3. This convoluted Auction.com process undoubtedly compromises and potentially jeopardizes any new buyers from acquiring “clear-title” after closing.
    4. Nationstars assertion that we as distressed homeowners render us automatically stupid and have no property rights is arrogance and belligerence of astronomical proportions.

    We demand that Nationstar diligently adhere to all state federal civil statutes and RESPA guidelines in the review of our short sale. 

    We respectfully request that Nationstar use the standard short sale process “approved in the Master Servicing Agreement executed by the investor of our loan.”

    PLEASE review and approve the purchase contract our chosen licensed real estate agent has submitted.

    Signed Mr. and Mrs. Homeowner

    Cc: Nationstar Executive offices, CFPB, FHFA, FTC, Deutsche Bank, (or specific trustee of applicable investor’s portfolio)

    After Nationstar receives, a couple of thousand of similar composed letters from Homeowners I believe will get their attention.  


  • Both Nationstar and Auction.com specifically told me that because the borrower is in distress, that they consider themselves as the seller.

    • Interesting Joseph.  My point was that Auction.com is a licensed real estate broker and they are interfering with contracts.  What would happen if I stepped into the role of "listing agent or auctioneer" without a valid listing agreement ?

  • That looks like a typical response form the guys at gangster.com. Of course, the majority of their business is ( or has been anyway)REO disposition, so he just pulled up "stock answer number 3". They have obviously seen the decline in REO's verses the rise in short sales over the last few years, so it shouldn't be a surprise they found a way into the short sale side. But, is it contractual or tortious interference....unfortunately not. A bank can require an auction type platform, just like they can require a 10 day minimum marketing in the MLS, no sales to relatives/business partners, no lease backs to sellers, and a host of other "conditions in order to approve the short sale", that ALL involve restrictions and/or changes to the contract between the seller and the buyer. I wish it were that easy to dump them, but I don't think the "contractual interference" argument is any more valid than the "if they lost the note, they can't foreclose" argument people tried to use in the beginning.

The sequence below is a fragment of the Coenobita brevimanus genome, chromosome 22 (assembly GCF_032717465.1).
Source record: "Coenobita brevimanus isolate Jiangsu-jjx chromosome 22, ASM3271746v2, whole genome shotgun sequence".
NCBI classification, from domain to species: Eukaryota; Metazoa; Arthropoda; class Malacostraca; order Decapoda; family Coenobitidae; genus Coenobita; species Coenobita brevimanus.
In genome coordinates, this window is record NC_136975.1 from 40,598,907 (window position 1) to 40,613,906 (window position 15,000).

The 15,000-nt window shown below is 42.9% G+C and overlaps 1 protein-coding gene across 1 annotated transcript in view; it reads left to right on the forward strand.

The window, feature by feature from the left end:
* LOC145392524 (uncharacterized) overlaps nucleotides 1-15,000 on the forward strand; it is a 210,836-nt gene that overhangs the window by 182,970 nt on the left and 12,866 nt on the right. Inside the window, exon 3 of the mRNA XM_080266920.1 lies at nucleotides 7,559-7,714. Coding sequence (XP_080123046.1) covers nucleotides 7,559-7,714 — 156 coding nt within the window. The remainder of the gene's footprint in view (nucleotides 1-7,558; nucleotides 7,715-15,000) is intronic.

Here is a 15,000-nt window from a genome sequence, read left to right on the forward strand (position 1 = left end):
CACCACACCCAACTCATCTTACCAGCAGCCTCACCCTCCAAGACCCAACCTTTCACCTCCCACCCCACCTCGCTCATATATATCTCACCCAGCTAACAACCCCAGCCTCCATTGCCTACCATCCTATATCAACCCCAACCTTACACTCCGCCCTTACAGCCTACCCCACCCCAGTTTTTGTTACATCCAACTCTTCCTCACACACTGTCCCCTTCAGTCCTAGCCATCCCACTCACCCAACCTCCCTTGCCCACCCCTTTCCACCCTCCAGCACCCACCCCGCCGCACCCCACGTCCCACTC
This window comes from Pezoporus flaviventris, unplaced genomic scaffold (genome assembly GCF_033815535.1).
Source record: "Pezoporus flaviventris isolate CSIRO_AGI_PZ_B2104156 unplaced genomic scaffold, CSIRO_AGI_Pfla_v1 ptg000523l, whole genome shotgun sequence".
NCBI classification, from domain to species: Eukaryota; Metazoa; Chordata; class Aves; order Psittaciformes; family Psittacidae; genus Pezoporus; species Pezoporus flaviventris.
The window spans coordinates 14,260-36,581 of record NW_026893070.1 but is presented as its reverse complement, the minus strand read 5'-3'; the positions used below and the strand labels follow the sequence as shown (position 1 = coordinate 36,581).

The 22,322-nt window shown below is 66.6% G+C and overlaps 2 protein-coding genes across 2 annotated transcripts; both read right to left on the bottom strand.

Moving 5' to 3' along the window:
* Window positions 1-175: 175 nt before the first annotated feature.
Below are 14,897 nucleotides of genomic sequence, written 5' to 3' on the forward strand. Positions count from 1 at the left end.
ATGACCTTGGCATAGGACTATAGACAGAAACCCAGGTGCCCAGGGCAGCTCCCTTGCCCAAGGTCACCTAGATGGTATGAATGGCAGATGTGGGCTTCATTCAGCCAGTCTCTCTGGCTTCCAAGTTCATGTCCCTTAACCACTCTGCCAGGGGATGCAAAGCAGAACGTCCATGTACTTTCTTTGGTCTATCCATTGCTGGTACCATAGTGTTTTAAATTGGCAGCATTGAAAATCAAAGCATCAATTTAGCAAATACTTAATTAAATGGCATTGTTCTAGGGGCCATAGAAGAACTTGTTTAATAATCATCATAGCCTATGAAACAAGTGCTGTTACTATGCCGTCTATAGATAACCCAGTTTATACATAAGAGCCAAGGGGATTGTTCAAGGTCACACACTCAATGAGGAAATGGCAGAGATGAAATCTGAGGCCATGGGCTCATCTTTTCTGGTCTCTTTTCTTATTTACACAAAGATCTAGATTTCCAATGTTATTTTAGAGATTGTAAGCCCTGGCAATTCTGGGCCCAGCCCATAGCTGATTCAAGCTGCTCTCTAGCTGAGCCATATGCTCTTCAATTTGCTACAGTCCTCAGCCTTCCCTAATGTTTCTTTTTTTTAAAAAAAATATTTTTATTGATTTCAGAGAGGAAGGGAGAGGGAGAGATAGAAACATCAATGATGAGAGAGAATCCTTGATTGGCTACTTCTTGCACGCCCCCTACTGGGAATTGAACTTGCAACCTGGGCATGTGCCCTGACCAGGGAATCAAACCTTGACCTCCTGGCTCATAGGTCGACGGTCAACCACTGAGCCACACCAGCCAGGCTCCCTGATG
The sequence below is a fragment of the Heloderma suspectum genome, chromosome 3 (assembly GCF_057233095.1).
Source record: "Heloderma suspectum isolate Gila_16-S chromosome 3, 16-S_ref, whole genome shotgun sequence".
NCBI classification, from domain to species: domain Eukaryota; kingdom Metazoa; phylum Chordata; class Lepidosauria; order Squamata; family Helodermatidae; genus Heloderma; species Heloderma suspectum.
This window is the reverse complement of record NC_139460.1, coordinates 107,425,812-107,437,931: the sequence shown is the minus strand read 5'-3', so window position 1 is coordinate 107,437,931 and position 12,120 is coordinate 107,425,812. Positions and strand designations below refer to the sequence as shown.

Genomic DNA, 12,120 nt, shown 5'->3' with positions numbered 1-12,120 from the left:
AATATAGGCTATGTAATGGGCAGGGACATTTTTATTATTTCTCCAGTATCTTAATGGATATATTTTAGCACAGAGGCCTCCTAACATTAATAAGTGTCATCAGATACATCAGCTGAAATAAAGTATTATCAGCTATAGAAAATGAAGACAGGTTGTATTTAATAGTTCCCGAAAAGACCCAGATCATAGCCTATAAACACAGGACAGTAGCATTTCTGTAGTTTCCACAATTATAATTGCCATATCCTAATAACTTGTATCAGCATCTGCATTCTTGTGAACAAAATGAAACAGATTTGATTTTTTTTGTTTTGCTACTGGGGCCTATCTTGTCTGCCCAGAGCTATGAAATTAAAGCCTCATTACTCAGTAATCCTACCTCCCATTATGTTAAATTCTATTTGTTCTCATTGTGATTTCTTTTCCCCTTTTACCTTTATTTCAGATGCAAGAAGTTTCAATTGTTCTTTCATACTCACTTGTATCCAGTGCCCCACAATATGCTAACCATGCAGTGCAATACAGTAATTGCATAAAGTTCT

Happy Thanksgiving to all!
  • Jeff - I agree, that is a glaring error. The seller is not the financial institution.

  • here is an excerpt from the Market Validation Program that in my mind is pretty clear that they are interfering...

    Q: Will listing agents be left out in the cold with no commission?

    A: No. The cooperation and participation of agents assists in the success of the program. Agents will receive the full commission if the bids they submitted are accepted by the lender or if the homes are sold for a higher price at auction, which would result in a higher total commission.

    NOTE "if the bids they submitted are accepted"  What happens if a bid is submitted through Auction.com and accpeted?   The listing agreement? 

This reply was deleted.
********************************** like buttons ************************